There’s has been a lot of literature published in the past decade about following your passion.
Books, articles and blogs are devoted to the message that in finding your passion and following your interests you will find work that you love and life will take on a fuller and richer quality
There’s also been much written lately about how the institution of schooling, which at its core is focused on measurements, testing, and adherence to the rules, does not provide an environment where students can think creatively or have a personal connection with their learning.
In fact one of the biggest criticisms many people have with the current school structure is that it doesn’t allow for passion. Curriculums are already set in place before teachers have even met any of the students. Children’s individual interests, passions and talents are not taken into consideration.
One of the main reason parents choose to not send their children to school is to keep their children’s passion for learning intact. They come to see that, when their children come up with their own learning agenda, through self-initiated projects, research and ideas, they develop deep passions and interests which, in turn, lead to even deeper learning and understanding.
Even many parents who do send their children to school realize that their children need to have time to direct their own learning. These parents do their best to provide this for their kids in what little time their children have left after attending school all day, and then completing homework assignments and studying for tests that have very little connection to their children’s daily lives.
And so many children do grow up encouraged to pursue their passions and dreams. And that’s good, right?
I want my children to follow their interests and passions, too. I’d like them to grow up with a strong sense of what makes them unique. I want them to have lots of time to plan their own projects and goals, learn what it takes to achieve them, and to become self-directed learners.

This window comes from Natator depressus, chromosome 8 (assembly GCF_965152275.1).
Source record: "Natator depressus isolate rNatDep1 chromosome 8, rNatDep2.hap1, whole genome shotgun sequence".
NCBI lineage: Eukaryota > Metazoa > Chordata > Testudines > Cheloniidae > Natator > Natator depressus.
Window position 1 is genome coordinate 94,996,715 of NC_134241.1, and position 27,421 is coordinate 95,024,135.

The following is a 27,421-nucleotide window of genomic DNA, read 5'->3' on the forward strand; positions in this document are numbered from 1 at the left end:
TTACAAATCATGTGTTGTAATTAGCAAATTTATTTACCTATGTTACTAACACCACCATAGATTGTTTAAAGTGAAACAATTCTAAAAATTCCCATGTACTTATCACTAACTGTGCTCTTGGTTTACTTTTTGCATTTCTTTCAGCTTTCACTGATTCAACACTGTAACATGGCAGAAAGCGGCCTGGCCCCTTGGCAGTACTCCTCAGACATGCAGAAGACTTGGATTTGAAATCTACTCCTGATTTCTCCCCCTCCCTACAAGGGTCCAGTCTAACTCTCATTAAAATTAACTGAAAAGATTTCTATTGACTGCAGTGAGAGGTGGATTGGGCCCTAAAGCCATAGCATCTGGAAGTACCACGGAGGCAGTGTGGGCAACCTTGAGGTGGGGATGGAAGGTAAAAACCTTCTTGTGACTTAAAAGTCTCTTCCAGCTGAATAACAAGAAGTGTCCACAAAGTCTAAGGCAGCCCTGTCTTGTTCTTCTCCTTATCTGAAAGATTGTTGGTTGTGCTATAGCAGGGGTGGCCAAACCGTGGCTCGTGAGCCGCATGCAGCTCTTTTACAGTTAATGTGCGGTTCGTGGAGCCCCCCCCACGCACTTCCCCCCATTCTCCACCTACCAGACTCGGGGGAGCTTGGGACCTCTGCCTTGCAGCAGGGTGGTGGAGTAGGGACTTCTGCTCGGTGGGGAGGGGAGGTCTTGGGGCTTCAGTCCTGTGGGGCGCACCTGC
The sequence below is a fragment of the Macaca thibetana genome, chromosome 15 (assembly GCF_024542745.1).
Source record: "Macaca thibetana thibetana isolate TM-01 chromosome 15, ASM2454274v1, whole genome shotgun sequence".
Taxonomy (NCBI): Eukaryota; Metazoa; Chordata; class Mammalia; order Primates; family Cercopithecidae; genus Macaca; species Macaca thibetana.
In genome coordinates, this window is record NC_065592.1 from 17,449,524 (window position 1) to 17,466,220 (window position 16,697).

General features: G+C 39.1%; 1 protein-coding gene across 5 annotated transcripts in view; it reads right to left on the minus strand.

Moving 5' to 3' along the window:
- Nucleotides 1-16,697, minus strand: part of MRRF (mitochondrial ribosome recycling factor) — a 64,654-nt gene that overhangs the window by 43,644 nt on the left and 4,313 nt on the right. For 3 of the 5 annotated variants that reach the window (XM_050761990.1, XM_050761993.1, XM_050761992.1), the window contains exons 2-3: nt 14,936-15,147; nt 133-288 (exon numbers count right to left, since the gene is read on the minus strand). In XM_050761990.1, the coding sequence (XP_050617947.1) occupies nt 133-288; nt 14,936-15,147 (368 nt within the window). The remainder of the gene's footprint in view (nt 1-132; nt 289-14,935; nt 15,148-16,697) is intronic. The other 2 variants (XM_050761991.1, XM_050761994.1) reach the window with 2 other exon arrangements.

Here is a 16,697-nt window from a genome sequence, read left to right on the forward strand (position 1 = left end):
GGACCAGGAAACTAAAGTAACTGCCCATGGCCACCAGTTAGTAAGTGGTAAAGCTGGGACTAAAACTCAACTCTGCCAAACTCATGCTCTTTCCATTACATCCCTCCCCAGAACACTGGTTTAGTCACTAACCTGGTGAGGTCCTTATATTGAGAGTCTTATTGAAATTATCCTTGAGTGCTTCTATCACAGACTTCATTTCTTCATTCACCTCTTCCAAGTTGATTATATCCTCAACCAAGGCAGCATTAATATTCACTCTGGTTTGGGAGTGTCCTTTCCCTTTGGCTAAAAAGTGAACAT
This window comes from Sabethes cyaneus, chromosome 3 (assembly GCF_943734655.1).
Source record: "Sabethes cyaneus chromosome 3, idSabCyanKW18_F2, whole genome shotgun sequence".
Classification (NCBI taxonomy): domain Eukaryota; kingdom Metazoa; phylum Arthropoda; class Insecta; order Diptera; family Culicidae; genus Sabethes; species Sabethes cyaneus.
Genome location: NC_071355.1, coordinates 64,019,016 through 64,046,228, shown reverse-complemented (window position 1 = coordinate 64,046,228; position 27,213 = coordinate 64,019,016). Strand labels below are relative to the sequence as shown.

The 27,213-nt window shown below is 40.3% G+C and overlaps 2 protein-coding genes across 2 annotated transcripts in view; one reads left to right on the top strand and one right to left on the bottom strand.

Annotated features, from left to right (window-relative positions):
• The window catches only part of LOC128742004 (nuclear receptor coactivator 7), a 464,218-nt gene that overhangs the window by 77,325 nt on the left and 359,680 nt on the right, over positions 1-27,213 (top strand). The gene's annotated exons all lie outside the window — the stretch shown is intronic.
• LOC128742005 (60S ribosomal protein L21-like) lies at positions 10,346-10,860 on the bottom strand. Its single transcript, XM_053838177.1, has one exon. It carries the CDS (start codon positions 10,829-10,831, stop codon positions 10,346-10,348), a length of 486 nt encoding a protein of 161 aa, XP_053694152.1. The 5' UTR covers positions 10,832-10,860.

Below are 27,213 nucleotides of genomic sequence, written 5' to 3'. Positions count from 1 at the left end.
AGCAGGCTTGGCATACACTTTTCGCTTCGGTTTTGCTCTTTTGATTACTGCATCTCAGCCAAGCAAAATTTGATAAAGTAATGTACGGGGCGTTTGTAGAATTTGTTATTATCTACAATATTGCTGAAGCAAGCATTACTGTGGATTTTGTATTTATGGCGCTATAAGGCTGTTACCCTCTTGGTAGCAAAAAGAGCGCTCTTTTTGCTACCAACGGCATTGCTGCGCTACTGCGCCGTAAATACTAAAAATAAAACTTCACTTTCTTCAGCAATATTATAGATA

But, lately, I’ve been thinking that there’s something else that is just as important as following your dreams – lifestyle design.
What is lifestyle design?
It, too, is a phrase that’s been tossed around a lot lately in books and blogs. To me, it’s simply imagining an ideal week or month in your life. What would it look like? What would your mornings be like? Evenings? Weekends?
Young children can do this on a small scale. In fact, this exercise is much easier for them. They can think about the activities that they like to do, the subjects they like to learn about. They know what time of the day they have the most energy. They know when they like to be inside or outside. They know who they want to spend time with and for how long. Working with their parents, they can work on designing their ideal lifestyle right now – they don’t have to wait until they’re older.
In fact, early practice with this will make it much easier to do this in more complex and long-term ways as they grow older.
I think the skill of lifestyle design becomes even more important as children get older and grow into young adults.
Knowing your passions, talents and interests is important, but just as important, and even more so in many ways, is knowing what your values are and how to structure your days in ways that leave you energized and encouraged rather than stressed and depleted.
Let’s say your child has her heart set on becoming a professional singer. She may already have had some gigs and met some influential people in the music business.
It’s great that she has followed her passions and worked hard at achieving her goals. But has she asked herself some important questions about what she’d like her life to look like in the future? Does she want to have a family? How much time does she want to spend with them? Does she really like to travel a lot?
Or what if your son dreams of becoming a criminal defense lawyer? He has lots of natural talent in this area and has spent a lot of time and energy studying about the law. But does he enjoy lots of time to devote to other interests? Does he want to spend a lot of time with his children one day? Does he also dream of long-term travel?
Pursing passions and dreams is important, but I think it’s also very important that we ask our children as they grow older to think about all the things that are important to them- including values and things they believe in.
Here are some important questions to consider:
Is travel important to you?
Do you value freedom in planning out your day?
Do you value flexibility?
How important is spending a lot of time with your family?
What are your strongest beliefs and values?
Do you do your best work at night or in the morning?
Do you prefer to work hard at one big project at a time or take on lots of little projects at the same time?
All these questions and perhaps dozens more are important for your children to answer as they prepare to become independent. They may have a passion for something, but if that passion is going to negatively affect other areas of their lives, they should think long and hard about that.
It’s important for them to articulate and understand deeply what their priorities and highest values are. If they are not deeply aware of them, than even if they pursue their dreams and passions, they might still be left frustrated and unfulfilled.
Photo Credit: Horia Varlan
How important is it for you to share the principals of lifestyle design with your children?
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